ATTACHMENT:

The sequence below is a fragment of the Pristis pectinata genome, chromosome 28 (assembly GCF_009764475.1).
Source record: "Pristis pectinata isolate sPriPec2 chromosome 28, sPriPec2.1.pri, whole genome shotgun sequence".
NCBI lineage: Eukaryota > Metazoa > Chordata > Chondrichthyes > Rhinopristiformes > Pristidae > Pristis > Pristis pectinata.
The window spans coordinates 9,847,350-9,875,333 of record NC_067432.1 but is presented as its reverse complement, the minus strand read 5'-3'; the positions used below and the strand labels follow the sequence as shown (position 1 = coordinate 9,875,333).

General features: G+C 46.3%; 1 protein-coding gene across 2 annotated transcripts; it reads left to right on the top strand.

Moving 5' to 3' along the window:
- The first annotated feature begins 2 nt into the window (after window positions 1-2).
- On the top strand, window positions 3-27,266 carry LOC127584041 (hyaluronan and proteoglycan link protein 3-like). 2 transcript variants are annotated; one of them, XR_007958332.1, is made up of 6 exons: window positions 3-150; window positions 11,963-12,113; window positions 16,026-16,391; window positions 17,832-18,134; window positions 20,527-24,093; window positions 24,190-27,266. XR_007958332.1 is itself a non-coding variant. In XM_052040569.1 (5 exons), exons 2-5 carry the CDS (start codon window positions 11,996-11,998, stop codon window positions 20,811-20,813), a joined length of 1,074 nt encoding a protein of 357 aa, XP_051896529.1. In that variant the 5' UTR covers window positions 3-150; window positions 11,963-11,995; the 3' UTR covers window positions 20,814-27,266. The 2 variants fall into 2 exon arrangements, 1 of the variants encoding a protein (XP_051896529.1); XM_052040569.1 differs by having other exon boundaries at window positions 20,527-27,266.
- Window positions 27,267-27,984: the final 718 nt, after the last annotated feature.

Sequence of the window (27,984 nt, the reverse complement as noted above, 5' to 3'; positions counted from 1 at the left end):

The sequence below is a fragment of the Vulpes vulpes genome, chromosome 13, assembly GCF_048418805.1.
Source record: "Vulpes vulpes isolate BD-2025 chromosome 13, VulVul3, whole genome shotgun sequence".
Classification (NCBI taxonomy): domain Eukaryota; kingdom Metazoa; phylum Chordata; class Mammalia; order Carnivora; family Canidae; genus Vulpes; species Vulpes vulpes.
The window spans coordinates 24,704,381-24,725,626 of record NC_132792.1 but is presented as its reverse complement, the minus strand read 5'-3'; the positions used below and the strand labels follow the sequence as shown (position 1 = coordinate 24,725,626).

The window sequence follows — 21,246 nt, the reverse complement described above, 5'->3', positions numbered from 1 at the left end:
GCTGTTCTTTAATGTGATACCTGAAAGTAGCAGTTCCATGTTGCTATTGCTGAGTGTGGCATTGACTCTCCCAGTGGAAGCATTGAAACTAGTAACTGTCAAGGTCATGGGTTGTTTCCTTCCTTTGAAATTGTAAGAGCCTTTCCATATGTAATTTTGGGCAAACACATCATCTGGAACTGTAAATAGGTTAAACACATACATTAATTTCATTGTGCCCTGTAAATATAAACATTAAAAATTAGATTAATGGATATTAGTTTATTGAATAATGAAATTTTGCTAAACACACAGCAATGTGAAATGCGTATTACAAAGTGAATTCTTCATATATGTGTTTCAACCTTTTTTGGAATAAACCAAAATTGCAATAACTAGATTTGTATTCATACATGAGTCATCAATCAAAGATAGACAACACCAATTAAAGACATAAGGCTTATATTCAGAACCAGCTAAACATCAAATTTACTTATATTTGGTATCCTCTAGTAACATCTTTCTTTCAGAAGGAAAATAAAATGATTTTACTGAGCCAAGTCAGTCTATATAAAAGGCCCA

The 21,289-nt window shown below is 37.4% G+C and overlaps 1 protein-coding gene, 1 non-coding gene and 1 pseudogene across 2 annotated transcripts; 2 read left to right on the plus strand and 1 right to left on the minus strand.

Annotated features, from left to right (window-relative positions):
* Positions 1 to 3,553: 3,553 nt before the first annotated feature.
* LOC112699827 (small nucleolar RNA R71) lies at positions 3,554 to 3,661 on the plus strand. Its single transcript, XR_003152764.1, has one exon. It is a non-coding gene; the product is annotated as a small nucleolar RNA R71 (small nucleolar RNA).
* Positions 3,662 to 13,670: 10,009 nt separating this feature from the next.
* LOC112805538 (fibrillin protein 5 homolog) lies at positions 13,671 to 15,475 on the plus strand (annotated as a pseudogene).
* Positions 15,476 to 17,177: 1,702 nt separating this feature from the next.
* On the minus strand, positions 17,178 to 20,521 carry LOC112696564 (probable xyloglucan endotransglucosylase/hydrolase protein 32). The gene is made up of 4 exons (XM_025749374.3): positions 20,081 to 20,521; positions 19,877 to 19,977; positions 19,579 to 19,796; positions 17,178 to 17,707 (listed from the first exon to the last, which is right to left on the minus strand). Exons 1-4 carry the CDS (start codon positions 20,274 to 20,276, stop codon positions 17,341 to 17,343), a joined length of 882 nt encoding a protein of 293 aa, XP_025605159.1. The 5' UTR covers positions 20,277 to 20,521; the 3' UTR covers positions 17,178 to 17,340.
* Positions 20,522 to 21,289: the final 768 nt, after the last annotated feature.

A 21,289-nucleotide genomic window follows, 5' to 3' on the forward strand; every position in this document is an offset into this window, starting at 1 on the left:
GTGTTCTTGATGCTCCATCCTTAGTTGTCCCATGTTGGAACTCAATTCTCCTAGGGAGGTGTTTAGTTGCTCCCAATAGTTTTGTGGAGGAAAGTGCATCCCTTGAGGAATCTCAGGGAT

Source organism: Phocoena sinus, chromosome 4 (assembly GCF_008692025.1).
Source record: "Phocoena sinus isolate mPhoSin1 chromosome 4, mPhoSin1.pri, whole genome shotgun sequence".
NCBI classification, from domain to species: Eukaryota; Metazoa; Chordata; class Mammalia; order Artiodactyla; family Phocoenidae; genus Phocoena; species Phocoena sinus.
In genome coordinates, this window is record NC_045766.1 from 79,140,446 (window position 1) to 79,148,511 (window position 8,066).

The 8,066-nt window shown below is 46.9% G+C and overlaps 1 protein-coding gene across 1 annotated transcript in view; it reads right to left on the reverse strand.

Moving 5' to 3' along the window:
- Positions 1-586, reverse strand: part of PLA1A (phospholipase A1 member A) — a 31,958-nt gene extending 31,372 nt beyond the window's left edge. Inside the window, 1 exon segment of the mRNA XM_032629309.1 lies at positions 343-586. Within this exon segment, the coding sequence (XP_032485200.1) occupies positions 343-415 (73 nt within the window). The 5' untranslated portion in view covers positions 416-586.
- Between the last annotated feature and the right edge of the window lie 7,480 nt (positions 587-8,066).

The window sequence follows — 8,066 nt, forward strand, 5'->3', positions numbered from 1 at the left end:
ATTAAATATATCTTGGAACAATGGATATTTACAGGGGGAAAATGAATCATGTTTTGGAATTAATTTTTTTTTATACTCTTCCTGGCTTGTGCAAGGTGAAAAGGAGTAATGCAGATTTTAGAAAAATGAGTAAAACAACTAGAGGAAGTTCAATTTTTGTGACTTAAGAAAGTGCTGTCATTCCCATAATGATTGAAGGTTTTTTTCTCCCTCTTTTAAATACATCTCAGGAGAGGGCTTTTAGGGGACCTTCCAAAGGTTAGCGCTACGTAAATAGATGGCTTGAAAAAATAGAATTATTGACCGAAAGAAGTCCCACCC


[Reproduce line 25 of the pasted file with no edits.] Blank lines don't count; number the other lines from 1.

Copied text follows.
* Positions 20,522 to 21,289: the final 768 nt, after the last annotated feature.